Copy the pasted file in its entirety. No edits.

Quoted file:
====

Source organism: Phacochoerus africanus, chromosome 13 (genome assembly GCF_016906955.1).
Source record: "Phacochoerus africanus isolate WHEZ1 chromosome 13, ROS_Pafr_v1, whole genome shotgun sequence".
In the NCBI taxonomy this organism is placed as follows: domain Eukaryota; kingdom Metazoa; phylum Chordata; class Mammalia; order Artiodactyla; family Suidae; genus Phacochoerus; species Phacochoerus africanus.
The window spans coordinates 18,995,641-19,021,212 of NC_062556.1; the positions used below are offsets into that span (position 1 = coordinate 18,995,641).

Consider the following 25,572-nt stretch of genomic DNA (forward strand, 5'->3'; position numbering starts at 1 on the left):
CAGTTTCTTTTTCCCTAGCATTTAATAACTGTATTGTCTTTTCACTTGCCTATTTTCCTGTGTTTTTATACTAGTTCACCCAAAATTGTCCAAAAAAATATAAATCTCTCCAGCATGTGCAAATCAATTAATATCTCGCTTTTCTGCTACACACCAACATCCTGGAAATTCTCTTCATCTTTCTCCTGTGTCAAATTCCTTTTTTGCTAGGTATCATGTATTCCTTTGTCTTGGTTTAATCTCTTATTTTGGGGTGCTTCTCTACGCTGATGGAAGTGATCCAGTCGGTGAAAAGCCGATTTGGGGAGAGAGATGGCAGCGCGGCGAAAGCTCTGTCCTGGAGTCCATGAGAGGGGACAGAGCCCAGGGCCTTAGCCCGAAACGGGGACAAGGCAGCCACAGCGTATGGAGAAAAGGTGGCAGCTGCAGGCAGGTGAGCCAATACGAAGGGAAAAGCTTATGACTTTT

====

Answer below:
Source organism: Phacochoerus africanus, chromosome 13 (genome assembly GCF_016906955.1).
Source record: "Phacochoerus africanus isolate WHEZ1 chromosome 13, ROS_Pafr_v1, whole genome shotgun sequence".
In the NCBI taxonomy this organism is placed as follows: domain Eukaryota; kingdom Metazoa; phylum Chordata; class Mammalia; order Artiodactyla; family Suidae; genus Phacochoerus; species Phacochoerus africanus.
The window spans coordinates 18,995,641-19,021,212 of NC_062556.1; the positions used below are offsets into that span (position 1 = coordinate 18,995,641).

Consider the following 25,572-nt stretch of genomic DNA (forward strand, 5'->3'; position numbering starts at 1 on the left):
CAGTTTCTTTTTCCCTAGCATTTAATAACTGTATTGTCTTTTCACTTGCCTATTTTCCTGTGTTTTTATACTAGTTCACCCAAAATTGTCCAAAAAAATATAAATCTCTCCAGCATGTGCAAATCAATTAATATCTCGCTTTTCTGCTACACACCAACATCCTGGAAATTCTCTTCATCTTTCTCCTGTGTCAAATTCCTTTTTTGCTAGGTATCATGTATTCCTTTGTCTTGGTTTAATCTCTTATTTTGGGGTGCTTCTCTACGCTGATGGAAGTGATCCAGTCGGTGAAAAGCCGATTTGGGGAGAGAGATGGCAGCGCGGCGAAAGCTCTGTCCTGGAGTCCATGAGAGGGGACAGAGCCCAGGGCCTTAGCCCGAAACGGGGACAAGGCAGCCACAGCGTATGGAGAAAAGGTGGCAGCTGCAGGCAGGTGAGCCAATACGAAGGGAAAAGCTTATGACTTTT